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Scholastic’s Listen and Read: Free non-fiction ebooks for primar

What it is:  Scholastic is constantly sneaking new great resources for the classroom onto their site.  The other day I learned about one that I haven’t seen before from @rmbyrne on his great blog Free Tech for Teachers.  Listen and Read has fantastic online reading activities for early learners.  There are 54 nonfiction read-along books that include words, images and sound.  You can sort books by subject including: Community, American History, Animals, Civics and Government, Environmental Studies, Plants and Flowers, Science and Social Studies.  You can also sort books by level (A or B). How to integrate Listen and Read into your curriculum: Non-fiction can be hard to read in the early years.  It often includes unfamiliar words and vocabulary and concepts that students don’t have a lot of prior knowledge of.  Scholastic’s Listen and Read is fantastic because it helps students navigate their way through non-fiction with the support of a read-aloud, sounds and images.  These interactive books help students better comprehend content because they aren’t focused on the words they are stumbling through.  At the end of the book students can click on the unfamiliar new vocabulary to hear the word said again.  This follow-up exposure reinforces word recognition, vocabulary and ideas. Scholastic Listen and Read can be set up on classroom computers as a reading center.  Students can read and listen independently with headphones.  After reading through the story, students can discuss with a partner (or as a whole class) what they remember about each of the “sound it out” words from the story. If you don’t have the ability for students to read these non-fiction books independently, use a projector connected computer or interactive whiteboard to read as a whole class. Tips: Some of the titles are offered in both A and B level.  This is great for a little differentiation within the classroom (while gaining the same concepts). Please leave a comment and share how you are using Scholastic’s Listen and Read in your classroom!

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Custom Guide

Posted by admin | Posted in Middle/High School, Primary Elementary, Secondary Elementary, Teacher Resources, Websites | Posted on 08-01-2009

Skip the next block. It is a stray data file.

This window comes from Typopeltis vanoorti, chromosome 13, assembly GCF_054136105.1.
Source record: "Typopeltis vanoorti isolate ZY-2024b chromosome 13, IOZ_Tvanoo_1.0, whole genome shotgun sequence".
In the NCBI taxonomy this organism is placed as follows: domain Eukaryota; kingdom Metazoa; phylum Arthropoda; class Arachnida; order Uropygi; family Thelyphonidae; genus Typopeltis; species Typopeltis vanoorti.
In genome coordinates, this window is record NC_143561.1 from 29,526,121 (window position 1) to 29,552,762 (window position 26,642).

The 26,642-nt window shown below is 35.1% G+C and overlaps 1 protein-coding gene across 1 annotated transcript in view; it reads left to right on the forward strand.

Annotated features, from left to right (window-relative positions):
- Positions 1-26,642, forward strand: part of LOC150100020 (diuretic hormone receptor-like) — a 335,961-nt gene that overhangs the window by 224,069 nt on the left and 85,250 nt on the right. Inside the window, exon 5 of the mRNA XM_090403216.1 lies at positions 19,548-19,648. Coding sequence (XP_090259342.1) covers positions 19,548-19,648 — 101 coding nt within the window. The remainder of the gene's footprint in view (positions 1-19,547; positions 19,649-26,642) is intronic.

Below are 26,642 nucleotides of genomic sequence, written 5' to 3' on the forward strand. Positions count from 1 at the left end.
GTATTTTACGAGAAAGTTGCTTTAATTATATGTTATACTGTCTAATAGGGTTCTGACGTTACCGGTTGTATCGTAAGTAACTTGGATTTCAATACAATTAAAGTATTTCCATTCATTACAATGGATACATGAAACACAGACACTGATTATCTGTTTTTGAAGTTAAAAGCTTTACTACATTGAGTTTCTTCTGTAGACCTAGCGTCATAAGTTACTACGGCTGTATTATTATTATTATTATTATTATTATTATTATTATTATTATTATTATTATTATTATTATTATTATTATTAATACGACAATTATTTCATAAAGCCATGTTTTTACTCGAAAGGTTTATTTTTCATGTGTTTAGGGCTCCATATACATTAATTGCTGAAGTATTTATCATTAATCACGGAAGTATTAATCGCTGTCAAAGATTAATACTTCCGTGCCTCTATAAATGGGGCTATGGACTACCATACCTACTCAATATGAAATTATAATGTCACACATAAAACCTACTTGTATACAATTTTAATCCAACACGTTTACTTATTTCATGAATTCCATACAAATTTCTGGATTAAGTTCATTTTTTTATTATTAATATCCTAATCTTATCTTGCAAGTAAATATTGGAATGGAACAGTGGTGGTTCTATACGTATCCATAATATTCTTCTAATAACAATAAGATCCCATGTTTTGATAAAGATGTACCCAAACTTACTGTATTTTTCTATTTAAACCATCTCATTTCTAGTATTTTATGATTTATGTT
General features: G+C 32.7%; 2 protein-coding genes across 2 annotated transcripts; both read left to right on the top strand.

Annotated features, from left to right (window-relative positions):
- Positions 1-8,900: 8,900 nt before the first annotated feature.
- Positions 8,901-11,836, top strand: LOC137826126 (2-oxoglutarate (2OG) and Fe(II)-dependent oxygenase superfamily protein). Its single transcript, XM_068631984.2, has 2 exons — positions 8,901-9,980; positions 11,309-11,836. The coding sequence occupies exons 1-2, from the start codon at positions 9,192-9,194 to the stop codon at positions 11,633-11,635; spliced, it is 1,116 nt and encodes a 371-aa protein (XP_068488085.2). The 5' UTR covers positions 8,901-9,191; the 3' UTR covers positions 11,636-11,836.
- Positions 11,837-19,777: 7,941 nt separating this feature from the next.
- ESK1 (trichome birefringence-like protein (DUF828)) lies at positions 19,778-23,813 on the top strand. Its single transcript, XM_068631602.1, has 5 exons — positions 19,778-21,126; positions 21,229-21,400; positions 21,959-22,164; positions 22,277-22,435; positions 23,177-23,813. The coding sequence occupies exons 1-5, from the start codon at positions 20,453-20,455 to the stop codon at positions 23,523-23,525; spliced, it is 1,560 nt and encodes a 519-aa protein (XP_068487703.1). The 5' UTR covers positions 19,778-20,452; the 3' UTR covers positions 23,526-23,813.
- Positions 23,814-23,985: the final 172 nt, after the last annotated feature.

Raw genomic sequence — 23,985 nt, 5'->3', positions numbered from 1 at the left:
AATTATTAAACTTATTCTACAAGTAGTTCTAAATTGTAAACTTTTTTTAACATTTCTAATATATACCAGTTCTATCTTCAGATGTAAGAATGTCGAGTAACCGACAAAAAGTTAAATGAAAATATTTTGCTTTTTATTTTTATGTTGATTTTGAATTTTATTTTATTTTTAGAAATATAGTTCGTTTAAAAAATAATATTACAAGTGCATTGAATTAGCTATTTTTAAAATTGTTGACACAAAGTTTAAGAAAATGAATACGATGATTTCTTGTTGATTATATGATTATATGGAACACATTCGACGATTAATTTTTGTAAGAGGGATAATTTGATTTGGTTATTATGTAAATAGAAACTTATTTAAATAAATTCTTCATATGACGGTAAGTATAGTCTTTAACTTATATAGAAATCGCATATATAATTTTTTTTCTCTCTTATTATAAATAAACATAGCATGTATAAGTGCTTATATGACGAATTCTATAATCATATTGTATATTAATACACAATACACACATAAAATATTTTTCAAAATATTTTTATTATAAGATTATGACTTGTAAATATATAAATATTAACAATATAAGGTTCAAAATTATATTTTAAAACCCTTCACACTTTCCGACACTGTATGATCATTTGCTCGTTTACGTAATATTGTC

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What it is:  Custom Guide is a website that offers free quick reference cheat sheets for using technology (operating systems and applications).  The guides are two sided and remind me of Cliff Notes.  Custom Guide allows you unlimited distribution rights and they make great support handouts. References include: Microsoft Access, Excel, FrontPage, Internet Explorer, InfoPath, Office, OneNote, Outlook, PowerPoint, Project, Publisher, SharePoint, Visio, Windows, Appleworks, Mac OS, Entourage, Acrobat, Dreamweaver, Fireworks, Flash, Photoshop, Elements, and Firefox.   My one problem with Custom Guide is that it is REALLY outdated for Mac guides.  I suppose that for some schools this would be okay since it can take a while to adopt newer technology and some of us are working with dinosaur computers and software, but for me it is no good.  Custom Guide also offers free online learning with interactive tutorials and you can even create your own custom courses.

 

How to integrate Custom Guide into the classroom:  Custom Guide would be very useful for the computer lab setting.  Print out and laminate the most used applications and operating system sheets.  Bind with a single ring and keep next to each computer.  As students have questions or issues, they can consult their cheat sheets for the answers first.  This is also nice for non-computer teachers who are using the computer labs or classroom computers with students.  The cheat sheets give them an added level knowledge quickly and easily.  If you are a computer teacher or a teacher who is known for using technology in your classroom, you undoubtedly get frequent questions about how to use applications from your colleagues.  I don’t always have time to sit down and give mini lessons, having these cheat sheets on hand could be a big help for those times.  

 

Tips: Even though the Mac Custom Guides are a bit outdated, the guides they do have are very handy.  When you sign up for a free account, you can ask for updates to be sent to you when they add a new guide.  In the mean time, Apple has some great support guides for their products.

 

Leave a comment and tell us how you are using Custom Guide in your classroom.

Comments (2)

[…] to Kelly Tenkely and her iLearn Technology blog, I’ve just learned about Custom […]

I just checked out Custom Guide and this is a great website for people who don’t know much about the software and technology that is out there right now. It is especially helpful in explaining how to use this type of technology in a manner that is easy to understand and very clear.

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